Nivolumab Achieves Encouraging Responses in Refractory Classical Hodgkin Lymphoma

A small phase 1 trial found that certain patients with classical Hodgkin lymphoma (cHL), who had previously failed three or more therapies, responded to the immunotherapy nivolumab.

A small phase 1 trial found that certain patients with classical Hodgkin lymphoma (cHL), who had previously failed three or more therapies, responded to the immunotherapy nivolumab.

The PD-1 inhibitor has been granted breakthrough therapy designation by the FDA as a result, and is now being investigated in a large phase 2 trial, according to study authors. Lead author Philippe Armand, an oncologist at the Dana-Farber Cancer Institute in Boston, presented the findings during the 2014 American Society of Hematology annual meeting held in San Francisco.

Called a checkpoint inhibitor, nivolumab works by inhibiting the PD-1 receptor that sits on the surface of cancer cells. The receptor, thought to be excessively engaged in cHL, dampens the body’s immune response to the cancer cells.

The study presented at ASH is the first ever to report data on an PD-1 antibody for the treatment of cHL, the researchers noted in the abstract, adding that, in the past, nivolumab has demonstrated promising results in solid tumor cancers.

Last year, the Food and Drug Administration (FDA) granted a fast-track review to nivolumab as a potential treatment for non—small cell lung cancer, renal cell carcinoma and melanoma, and this year, the agency granted priority review to the drug as a therapy for previously treated patients with advanced melanoma.

“Our data are encouraging for Hodgkin lymphoma patients with relapsed or treatment-resistant disease, and the remarkable response rate seen in this study validates the scientific hypothesis that Hodgkin lymphoma relies heavily on the PD-1 pathway for survival,” Armand said. “We hope that further development of this drug can lead to improved outcomes for patients afflicted with this cancer.”

In the phase 1 study, 23 patients with cHL—whose median age was 35 and who had been treated with three or more therapies, in many cases stem cell transplant or Adcetris (brentuximab vedotin)—were added as a separate cohort to a larger study investigating nivolumab in lymphoma and multiple myeloma.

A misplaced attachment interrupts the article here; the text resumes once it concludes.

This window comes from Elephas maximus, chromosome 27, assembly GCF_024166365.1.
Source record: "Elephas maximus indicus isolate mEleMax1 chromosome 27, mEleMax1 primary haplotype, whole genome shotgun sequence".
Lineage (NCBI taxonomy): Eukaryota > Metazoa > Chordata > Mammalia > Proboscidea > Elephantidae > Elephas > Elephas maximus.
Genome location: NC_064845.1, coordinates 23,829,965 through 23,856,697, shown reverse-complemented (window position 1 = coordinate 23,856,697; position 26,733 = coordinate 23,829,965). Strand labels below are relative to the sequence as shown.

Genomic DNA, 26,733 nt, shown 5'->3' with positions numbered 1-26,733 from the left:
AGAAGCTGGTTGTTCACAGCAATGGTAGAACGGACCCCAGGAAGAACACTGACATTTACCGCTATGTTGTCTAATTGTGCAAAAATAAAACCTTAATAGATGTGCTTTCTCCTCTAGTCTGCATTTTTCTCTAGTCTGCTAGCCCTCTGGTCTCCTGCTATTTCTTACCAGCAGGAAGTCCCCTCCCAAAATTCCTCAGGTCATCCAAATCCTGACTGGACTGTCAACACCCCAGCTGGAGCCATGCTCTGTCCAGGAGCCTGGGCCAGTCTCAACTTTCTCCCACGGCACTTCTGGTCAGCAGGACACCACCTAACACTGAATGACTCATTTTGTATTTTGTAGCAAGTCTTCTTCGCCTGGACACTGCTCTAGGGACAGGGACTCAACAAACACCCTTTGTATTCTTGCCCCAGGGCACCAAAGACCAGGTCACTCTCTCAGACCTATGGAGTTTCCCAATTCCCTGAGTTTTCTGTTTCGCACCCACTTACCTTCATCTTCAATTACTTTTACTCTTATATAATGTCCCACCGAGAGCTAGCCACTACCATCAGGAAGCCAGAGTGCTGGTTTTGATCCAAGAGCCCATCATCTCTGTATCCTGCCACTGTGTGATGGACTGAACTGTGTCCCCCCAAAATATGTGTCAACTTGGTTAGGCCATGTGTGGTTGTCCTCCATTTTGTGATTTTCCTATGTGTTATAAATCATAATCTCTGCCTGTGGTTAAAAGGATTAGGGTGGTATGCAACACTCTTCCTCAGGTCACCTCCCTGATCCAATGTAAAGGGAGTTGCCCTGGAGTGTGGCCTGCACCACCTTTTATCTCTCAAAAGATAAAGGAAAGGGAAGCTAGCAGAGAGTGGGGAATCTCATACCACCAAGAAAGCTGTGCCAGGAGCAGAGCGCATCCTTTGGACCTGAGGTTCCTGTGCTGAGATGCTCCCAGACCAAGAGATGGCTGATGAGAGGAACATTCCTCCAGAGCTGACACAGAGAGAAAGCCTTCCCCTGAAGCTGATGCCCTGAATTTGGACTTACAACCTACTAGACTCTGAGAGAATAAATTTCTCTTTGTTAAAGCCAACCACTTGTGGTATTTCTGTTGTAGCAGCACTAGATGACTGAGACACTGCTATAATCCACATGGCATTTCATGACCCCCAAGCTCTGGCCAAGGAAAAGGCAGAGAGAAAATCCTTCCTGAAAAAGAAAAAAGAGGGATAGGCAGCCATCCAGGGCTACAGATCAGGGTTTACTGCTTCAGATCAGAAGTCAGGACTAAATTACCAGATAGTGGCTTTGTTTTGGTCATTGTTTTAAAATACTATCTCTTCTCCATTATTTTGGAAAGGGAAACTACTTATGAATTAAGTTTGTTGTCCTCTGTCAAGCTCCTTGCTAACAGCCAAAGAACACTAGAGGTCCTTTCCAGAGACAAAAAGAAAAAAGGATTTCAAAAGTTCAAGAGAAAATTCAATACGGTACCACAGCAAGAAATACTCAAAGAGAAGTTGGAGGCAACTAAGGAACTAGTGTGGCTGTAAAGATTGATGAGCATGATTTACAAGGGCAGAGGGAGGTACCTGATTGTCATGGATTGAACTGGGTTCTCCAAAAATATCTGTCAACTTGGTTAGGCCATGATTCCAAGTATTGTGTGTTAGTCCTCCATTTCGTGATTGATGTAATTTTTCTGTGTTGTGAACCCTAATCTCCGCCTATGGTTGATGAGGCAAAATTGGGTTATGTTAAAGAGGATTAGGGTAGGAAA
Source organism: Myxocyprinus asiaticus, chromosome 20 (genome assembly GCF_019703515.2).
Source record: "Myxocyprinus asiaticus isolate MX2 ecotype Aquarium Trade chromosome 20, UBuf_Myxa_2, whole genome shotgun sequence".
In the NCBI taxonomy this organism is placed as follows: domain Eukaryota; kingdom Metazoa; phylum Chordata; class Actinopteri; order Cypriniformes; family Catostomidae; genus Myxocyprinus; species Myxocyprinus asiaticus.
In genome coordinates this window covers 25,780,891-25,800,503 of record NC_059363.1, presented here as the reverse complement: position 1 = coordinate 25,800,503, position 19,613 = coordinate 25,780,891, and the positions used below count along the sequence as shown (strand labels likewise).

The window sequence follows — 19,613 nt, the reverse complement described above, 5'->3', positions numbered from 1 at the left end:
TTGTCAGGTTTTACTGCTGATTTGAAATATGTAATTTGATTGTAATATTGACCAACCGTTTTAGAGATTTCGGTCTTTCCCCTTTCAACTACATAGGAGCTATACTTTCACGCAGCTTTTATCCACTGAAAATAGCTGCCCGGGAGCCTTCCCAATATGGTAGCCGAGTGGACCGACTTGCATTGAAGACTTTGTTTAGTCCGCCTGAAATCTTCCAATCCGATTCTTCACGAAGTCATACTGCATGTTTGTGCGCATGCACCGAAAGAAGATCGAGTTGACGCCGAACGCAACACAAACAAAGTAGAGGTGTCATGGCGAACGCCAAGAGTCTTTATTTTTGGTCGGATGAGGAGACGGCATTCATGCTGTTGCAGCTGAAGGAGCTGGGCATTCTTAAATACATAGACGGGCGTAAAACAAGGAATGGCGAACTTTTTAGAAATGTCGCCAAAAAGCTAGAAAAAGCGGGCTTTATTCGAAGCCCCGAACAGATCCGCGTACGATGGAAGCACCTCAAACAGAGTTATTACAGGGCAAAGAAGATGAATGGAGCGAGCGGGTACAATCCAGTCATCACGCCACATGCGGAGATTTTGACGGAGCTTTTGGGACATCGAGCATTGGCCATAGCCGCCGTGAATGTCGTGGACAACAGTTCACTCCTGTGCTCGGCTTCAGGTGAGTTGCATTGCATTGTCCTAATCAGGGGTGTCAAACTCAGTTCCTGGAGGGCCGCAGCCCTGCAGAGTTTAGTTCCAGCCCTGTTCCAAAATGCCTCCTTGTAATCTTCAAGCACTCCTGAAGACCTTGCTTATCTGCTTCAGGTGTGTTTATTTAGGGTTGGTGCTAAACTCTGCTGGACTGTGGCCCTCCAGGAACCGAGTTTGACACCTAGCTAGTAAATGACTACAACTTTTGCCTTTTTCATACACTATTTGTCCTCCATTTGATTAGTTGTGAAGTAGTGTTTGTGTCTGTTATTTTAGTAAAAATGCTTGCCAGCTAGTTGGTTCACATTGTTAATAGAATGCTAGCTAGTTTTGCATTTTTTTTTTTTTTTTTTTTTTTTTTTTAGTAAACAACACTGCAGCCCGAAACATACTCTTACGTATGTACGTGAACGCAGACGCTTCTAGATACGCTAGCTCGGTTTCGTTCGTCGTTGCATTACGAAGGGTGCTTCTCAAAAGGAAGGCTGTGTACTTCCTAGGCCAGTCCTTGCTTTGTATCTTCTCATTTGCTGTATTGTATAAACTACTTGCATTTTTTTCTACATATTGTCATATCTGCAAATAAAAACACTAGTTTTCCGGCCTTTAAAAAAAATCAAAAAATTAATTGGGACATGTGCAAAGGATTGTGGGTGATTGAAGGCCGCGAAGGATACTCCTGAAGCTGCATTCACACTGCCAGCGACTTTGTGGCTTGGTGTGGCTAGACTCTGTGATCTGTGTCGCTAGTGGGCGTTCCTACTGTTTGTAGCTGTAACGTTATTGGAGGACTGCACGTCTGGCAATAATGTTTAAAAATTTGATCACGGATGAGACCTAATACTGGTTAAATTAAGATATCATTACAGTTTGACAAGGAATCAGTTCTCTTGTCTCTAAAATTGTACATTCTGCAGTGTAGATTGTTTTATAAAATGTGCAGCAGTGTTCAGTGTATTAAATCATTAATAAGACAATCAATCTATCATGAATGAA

Patients received a 3 mg/kg intravenous infusion of nivolumab every two weeks until their tumors progressed or they experienced severe side effects. The primary endpoint was safety; overall response rate, progression-free survival (PFS), anti-tumor activity and expression of immunomodulatory proteins in tumor biopsies, marked the main secondary endpoints.

In June, after an average follow-up of 40 weeks, 20 of 23 patients in the study demonstrated a complete response (four patients) or a partial response (16 patients) to nivolumab. The remaining three patients (13 percent) had stable disease. Tumor burden was reduced in all 23 patients at one or more efficacy assessments during treatment with nivolumab.

Their PFS rate at 24 weeks was 86 percent. Median overall survival has not been reached. Among the 18 patients who had previously failed Adcetris, the overall response rate was 89 percent, with 6 percent achieving complete response and 83 percent a partial response, Armand continued.

The drug’s toxicity mirrored that observed in other solid tumor cancers. Drug-related adverse events occurred in 78 percent of patients, most commonly rash, decreased platelet count, diarrhea, nausea, pruritus, fatigue and fever, the authors reported. Twenty-two percent of patients experienced drug-related moderate side effects, and two patients experienced one serious AE each that led them to leave the trial.

Although researchers expected to see an increase in lung toxicity in patients who had received prior potentially lung-damaging treatments, that side effect did not materialize, Armand said. In addition to the two patients who discontinued due to toxicities, six of 23 patients elected to discontinue study treatment to undergo stem cell transplantation, and four patients discontinued due to disease progression. Ten patients continued on the study as of June 16, and have now been in remission for more than a year, Armand said.

Based on their results, the study investigators deemed nivolumab safe and tolerable, with an 87 percent response rate, in this patient population: “The frequent and long-lasting responses in heavily pretreated, relapsed/refractory patients, including those who have failed brentuximab vedotin, highlight the importance of the PD-1 pathway in cHL, and the genetically defined sensitivity to PD-1 blockade in this disease.”